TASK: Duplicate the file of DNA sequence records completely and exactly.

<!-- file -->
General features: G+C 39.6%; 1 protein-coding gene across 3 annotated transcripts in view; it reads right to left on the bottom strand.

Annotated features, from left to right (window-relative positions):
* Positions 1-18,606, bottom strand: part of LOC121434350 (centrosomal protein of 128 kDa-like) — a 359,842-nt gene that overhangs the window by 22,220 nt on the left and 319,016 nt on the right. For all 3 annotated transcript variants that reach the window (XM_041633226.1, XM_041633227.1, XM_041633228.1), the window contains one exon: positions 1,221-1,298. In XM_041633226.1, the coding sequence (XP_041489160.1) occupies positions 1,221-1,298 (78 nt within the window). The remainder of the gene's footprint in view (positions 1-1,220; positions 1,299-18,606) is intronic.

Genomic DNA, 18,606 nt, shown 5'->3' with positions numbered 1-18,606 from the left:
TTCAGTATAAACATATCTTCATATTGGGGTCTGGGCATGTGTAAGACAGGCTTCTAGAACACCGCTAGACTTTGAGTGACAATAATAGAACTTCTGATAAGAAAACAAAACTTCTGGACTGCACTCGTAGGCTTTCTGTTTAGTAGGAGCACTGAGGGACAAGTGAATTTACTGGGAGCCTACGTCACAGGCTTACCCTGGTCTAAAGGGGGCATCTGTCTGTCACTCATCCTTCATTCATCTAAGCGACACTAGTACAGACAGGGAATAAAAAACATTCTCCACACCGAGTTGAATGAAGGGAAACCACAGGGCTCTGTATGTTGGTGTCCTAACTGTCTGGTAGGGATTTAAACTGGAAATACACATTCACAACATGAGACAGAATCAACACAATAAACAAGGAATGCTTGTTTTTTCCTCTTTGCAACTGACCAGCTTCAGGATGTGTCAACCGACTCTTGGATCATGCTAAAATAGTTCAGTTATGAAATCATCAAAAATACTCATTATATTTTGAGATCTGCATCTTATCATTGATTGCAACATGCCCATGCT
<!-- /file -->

General features: G+C 39.6%; 1 protein-coding gene across 3 annotated transcripts in view; it reads right to left on the bottom strand.

Annotated features, from left to right (window-relative positions):
* Positions 1-18,606, bottom strand: part of LOC121434350 (centrosomal protein of 128 kDa-like) — a 359,842-nt gene that overhangs the window by 22,220 nt on the left and 319,016 nt on the right. For all 3 annotated transcript variants that reach the window (XM_041633226.1, XM_041633227.1, XM_041633228.1), the window contains one exon: positions 1,221-1,298. In XM_041633226.1, the coding sequence (XP_041489160.1) occupies positions 1,221-1,298 (78 nt within the window). The remainder of the gene's footprint in view (positions 1-1,220; positions 1,299-18,606) is intronic.

Genomic DNA, 18,606 nt, shown 5'->3' with positions numbered 1-18,606 from the left:
TTCAGTATAAACATATCTTCATATTGGGGTCTGGGCATGTGTAAGACAGGCTTCTAGAACACCGCTAGACTTTGAGTGACAATAATAGAACTTCTGATAAGAAAACAAAACTTCTGGACTGCACTCGTAGGCTTTCTGTTTAGTAGGAGCACTGAGGGACAAGTGAATTTACTGGGAGCCTACGTCACAGGCTTACCCTGGTCTAAAGGGGGCATCTGTCTGTCACTCATCCTTCATTCATCTAAGCGACACTAGTACAGACAGGGAATAAAAAACATTCTCCACACCGAGTTGAATGAAGGGAAACCACAGGGCTCTGTATGTTGGTGTCCTAACTGTCTGGTAGGGATTTAAACTGGAAATACACATTCACAACATGAGACAGAATCAACACAATAAACAAGGAATGCTTGTTTTTTCCTCTTTGCAACTGACCAGCTTCAGGATGTGTCAACCGACTCTTGGATCATGCTAAAATAGTTCAGTTATGAAATCATCAAAAATACTCATTATATTTTGAGATCTGCATCTTATCATTGATTGCAACATGCCCATGCT